Tuesday, November 19, 2013


Meme Elements 
-a direct quote from To Kill a Mockingbird
-a phrase employing the argot of teenagers, or allusion to a meme
-an image from the film adaptation of To Kill a Mockingbird 
-skillful composition of text and image

Wednesday, November 13, 2013

11/12 Can you read? Dual narrative voice & humor

Can you read?

Today's class asked this question of material previously "read" for homework. However, our struggle to even summarize two pages of To Kill A Mockingbird so challenged us that it seems that we can't read.

The good news: identifying dual narrative voice helps us understand our "job" as a reader

The bad news: reading is hard

Be honest with your reading. When you get to the bottom of a page, and you have not understood what was said, stop and go back. Break down sentences into meaning chunks; build from what you know, and ask strong questions when confused.

Be honest. You can't read.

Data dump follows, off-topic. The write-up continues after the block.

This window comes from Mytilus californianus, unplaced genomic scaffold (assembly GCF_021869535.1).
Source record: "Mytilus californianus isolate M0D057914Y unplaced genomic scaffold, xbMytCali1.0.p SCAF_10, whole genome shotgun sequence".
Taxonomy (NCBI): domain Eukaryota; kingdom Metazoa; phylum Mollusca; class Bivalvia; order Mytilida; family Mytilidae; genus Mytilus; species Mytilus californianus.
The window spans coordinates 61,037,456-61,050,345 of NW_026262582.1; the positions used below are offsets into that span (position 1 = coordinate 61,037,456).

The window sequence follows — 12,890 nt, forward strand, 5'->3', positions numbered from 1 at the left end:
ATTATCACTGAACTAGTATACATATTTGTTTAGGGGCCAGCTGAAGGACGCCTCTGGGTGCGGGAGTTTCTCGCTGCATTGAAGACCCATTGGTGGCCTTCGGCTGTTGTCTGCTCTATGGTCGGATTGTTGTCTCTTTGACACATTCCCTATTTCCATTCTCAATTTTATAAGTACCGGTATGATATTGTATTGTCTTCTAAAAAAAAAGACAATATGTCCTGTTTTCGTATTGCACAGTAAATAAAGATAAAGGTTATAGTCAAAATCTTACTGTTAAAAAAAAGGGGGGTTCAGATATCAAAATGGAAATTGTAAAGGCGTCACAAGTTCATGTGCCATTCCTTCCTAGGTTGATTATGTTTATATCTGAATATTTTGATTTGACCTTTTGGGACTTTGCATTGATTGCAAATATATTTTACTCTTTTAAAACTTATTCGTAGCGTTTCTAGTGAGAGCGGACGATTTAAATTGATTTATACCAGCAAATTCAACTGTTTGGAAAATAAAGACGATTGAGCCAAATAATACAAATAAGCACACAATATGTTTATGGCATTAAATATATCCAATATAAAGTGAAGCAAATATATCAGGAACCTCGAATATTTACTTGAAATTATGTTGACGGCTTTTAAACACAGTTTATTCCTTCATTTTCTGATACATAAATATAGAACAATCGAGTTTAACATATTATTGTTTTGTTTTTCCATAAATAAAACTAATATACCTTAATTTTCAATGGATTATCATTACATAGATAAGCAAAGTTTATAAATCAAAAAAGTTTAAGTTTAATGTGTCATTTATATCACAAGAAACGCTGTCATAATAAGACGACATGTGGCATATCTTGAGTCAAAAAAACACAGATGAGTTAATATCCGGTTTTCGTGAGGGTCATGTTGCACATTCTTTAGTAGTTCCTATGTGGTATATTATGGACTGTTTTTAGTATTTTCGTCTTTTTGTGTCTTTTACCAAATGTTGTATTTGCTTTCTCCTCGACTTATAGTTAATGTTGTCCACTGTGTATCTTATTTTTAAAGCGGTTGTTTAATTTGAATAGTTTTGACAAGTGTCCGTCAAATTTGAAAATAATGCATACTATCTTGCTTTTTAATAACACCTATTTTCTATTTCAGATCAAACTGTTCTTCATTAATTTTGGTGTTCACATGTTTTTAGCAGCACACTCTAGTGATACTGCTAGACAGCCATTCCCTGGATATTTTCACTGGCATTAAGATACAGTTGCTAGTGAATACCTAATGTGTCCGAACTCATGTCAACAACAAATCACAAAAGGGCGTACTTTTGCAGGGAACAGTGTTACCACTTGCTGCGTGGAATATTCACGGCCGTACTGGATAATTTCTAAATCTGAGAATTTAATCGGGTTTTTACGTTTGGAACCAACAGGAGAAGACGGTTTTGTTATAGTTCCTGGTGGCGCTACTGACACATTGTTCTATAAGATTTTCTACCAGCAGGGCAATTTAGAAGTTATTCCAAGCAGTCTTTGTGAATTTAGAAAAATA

Thursday, November 7, 2013

11/7 child and adult world

Expanding our discussion of the dual narrative voice in To Kill a Mockingbird we are looking at how there are places where Scout and Jem struggle to understand adult topics:

  • race separation
  • class separation
  • poverty
  • education
  • family
  • religion

Often, it is Atticus or Miss Maudie who clues in the children on what is going on. We also notice that Jem is starting to understand more than Scout.

Tuesday, November 5, 2013

11/5 TKAM Thematic topics and Film reading

The first chapter of To Kill a Mockingbird introduces us to how Harper Lee uses five thematic topics in the novel:
  • decorum
  • traumatic violence
  • race & class separation
  • dialect
  • ancestry
In starting our reading of the film, we wondered how the film could adapt "dual narrative voice." While the book switches between older and younger Scout, the film focuses on younger Scout with a voice-over of older Scout.